The Great Debate UK
A week or two ago, I posted a blog bemoaning the size of Britain’s public sector and expressing the fervent hope that the ill wind of the financial crisis would blow much of it away, leaving room for private industry to expand in its place.
In response, I received a number of mildly wounding (but fair) comments pointing to the fact that, as I myself work in the public sector, I was perhaps in a false position.
Now I could offer a defence along the lines that, when I started work, the City was a club which was closed to youngsters without money or contacts, that I have spent a few years in the private sector, albeit some years back, and that even now my main occupation involves teaching students, mostly from East or South Asia, who are almost without exception paying their own fees, which makes me a one-man export industry. I also keep the wolf from the door with the help of a little freelance consultancy and some book royalties.
– Alexander Smith is a Reuters Breakingviews columnist. The opinions expressed are his own –
Britain’s new coalition government wants to cut the country’s carbon footprint as well as its colossal deficit. But the alliance’s more ambitious green policies sound expensive — especially for an administration whose priority is fiscal discipline. Private sector involvement will be critical. And investors may take some convincing.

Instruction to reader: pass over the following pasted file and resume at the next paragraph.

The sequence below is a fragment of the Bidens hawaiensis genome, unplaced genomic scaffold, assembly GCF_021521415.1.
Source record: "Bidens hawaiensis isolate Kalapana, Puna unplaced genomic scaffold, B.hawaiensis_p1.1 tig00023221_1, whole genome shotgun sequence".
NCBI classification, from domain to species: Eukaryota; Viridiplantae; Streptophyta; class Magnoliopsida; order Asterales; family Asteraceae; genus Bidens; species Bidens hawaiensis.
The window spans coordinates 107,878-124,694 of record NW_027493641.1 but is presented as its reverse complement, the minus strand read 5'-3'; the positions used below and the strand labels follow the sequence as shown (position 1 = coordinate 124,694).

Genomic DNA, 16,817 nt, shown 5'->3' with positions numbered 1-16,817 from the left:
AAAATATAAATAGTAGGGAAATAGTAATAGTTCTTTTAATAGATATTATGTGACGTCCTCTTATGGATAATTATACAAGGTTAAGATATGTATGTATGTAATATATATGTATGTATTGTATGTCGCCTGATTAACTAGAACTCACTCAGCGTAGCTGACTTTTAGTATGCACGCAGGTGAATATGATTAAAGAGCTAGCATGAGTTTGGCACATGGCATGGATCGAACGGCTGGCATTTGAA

– Neil Collins is a Reuters Breakingviews columnist. The opinions expressed are his own –
Since Labour came to power in 1997, it has pursued a policy of expanding the numbers employed by the government or its agencies. The result is that today 6.1 million people are on the state payroll, an increase of about 900,000 in 13 years.
from The Great Debate:
Chairman Mao used to say the truth is always kept by the minority.
A little-known private Chinese machinery company's bid for a GM marque has been sneered at by even the patriotic Chinese media, but the deal could succeed where mightier plays like Chinalco's for Rio Tinto have failed.
True that private sector firms face an uphill battle in China against more dominant state-backed firms, but it seems like double standards when Western observers, who extol the virtues of the private sector taking the driver's seat, praise Chinalco's deal but dismiss Tengzhong's bid for Hummer.